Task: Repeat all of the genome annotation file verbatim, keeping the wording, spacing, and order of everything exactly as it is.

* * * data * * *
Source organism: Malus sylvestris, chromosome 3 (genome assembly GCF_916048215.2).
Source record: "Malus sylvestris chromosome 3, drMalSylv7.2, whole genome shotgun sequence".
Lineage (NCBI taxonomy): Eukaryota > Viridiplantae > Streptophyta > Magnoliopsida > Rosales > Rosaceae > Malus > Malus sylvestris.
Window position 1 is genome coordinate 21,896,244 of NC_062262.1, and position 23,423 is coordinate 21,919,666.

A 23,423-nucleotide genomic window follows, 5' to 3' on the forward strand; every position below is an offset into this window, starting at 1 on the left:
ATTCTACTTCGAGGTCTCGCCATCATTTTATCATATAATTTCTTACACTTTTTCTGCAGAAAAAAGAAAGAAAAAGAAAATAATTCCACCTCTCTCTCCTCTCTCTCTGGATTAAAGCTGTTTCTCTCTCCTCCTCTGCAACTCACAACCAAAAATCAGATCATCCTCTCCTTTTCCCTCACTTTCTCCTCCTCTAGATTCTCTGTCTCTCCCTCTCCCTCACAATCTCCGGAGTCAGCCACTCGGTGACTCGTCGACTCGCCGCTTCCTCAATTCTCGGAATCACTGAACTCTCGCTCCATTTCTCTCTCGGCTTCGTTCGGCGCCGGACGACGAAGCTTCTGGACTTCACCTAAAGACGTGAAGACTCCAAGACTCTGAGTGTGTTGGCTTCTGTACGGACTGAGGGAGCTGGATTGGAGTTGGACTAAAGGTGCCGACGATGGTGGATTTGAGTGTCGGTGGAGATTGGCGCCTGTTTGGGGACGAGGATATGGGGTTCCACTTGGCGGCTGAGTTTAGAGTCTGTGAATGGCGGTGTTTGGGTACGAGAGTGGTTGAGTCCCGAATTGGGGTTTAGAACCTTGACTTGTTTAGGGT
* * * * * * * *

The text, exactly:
Source organism: Malus sylvestris, chromosome 3 (genome assembly GCF_916048215.2).
Source record: "Malus sylvestris chromosome 3, drMalSylv7.2, whole genome shotgun sequence".
Lineage (NCBI taxonomy): Eukaryota > Viridiplantae > Streptophyta > Magnoliopsida > Rosales > Rosaceae > Malus > Malus sylvestris.
Window position 1 is genome coordinate 21,896,244 of NC_062262.1, and position 23,423 is coordinate 21,919,666.

A 23,423-nucleotide genomic window follows, 5' to 3' on the forward strand; every position below is an offset into this window, starting at 1 on the left:
ATTCTACTTCGAGGTCTCGCCATCATTTTATCATATAATTTCTTACACTTTTTCTGCAGAAAAAAGAAAGAAAAAGAAAATAATTCCACCTCTCTCTCCTCTCTCTCTGGATTAAAGCTGTTTCTCTCTCCTCCTCTGCAACTCACAACCAAAAATCAGATCATCCTCTCCTTTTCCCTCACTTTCTCCTCCTCTAGATTCTCTGTCTCTCCCTCTCCCTCACAATCTCCGGAGTCAGCCACTCGGTGACTCGTCGACTCGCCGCTTCCTCAATTCTCGGAATCACTGAACTCTCGCTCCATTTCTCTCTCGGCTTCGTTCGGCGCCGGACGACGAAGCTTCTGGACTTCACCTAAAGACGTGAAGACTCCAAGACTCTGAGTGTGTTGGCTTCTGTACGGACTGAGGGAGCTGGATTGGAGTTGGACTAAAGGTGCCGACGATGGTGGATTTGAGTGTCGGTGGAGATTGGCGCCTGTTTGGGGACGAGGATATGGGGTTCCACTTGGCGGCTGAGTTTAGAGTCTGTGAATGGCGGTGTTTGGGTACGAGAGTGGTTGAGTCCCGAATTGGGGTTTAGAACCTTGACTTGTTTAGGGT